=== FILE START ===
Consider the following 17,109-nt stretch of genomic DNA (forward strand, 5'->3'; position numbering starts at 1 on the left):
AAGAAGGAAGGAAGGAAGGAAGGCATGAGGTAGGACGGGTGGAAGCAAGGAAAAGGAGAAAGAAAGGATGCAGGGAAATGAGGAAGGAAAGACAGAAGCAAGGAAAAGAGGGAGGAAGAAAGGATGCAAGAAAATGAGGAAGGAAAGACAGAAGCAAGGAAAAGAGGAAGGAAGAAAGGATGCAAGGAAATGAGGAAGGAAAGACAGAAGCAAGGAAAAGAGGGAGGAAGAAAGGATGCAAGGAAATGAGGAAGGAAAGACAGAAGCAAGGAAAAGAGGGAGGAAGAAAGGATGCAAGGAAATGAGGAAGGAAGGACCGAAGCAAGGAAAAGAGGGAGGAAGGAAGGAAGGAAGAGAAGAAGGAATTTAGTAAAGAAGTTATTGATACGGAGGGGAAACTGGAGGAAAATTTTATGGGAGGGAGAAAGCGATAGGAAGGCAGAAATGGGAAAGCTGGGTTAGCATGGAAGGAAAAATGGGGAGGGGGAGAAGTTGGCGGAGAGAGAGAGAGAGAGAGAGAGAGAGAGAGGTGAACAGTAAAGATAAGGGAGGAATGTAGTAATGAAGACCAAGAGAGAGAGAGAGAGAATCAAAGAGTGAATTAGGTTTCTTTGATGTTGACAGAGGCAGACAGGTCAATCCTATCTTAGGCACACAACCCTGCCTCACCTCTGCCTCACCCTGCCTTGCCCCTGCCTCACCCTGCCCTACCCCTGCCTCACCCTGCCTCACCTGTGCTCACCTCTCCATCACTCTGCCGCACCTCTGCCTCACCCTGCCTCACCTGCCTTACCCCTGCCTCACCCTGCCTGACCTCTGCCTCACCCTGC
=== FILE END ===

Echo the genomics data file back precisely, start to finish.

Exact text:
Consider the following 17,109-nt stretch of genomic DNA (forward strand, 5'->3'; position numbering starts at 1 on the left):
AAGAAGGAAGGAAGGAAGGAAGGCATGAGGTAGGACGGGTGGAAGCAAGGAAAAGGAGAAAGAAAGGATGCAGGGAAATGAGGAAGGAAAGACAGAAGCAAGGAAAAGAGGGAGGAAGAAAGGATGCAAGAAAATGAGGAAGGAAAGACAGAAGCAAGGAAAAGAGGAAGGAAGAAAGGATGCAAGGAAATGAGGAAGGAAAGACAGAAGCAAGGAAAAGAGGGAGGAAGAAAGGATGCAAGGAAATGAGGAAGGAAAGACAGAAGCAAGGAAAAGAGGGAGGAAGAAAGGATGCAAGGAAATGAGGAAGGAAGGACCGAAGCAAGGAAAAGAGGGAGGAAGGAAGGAAGGAAGAGAAGAAGGAATTTAGTAAAGAAGTTATTGATACGGAGGGGAAACTGGAGGAAAATTTTATGGGAGGGAGAAAGCGATAGGAAGGCAGAAATGGGAAAGCTGGGTTAGCATGGAAGGAAAAATGGGGAGGGGGAGAAGTTGGCGGAGAGAGAGAGAGAGAGAGAGAGAGAGAGAGGTGAACAGTAAAGATAAGGGAGGAATGTAGTAATGAAGACCAAGAGAGAGAGAGAGAGAATCAAAGAGTGAATTAGGTTTCTTTGATGTTGACAGAGGCAGACAGGTCAATCCTATCTTAGGCACACAACCCTGCCTCACCTCTGCCTCACCCTGCCTTGCCCCTGCCTCACCCTGCCCTACCCCTGCCTCACCCTGCCTCACCTGTGCTCACCTCTCCATCACTCTGCCGCACCTCTGCCTCACCCTGCCTCACCTGCCTTACCCCTGCCTCACCCTGCCTGACCTCTGCCTCACCCTGC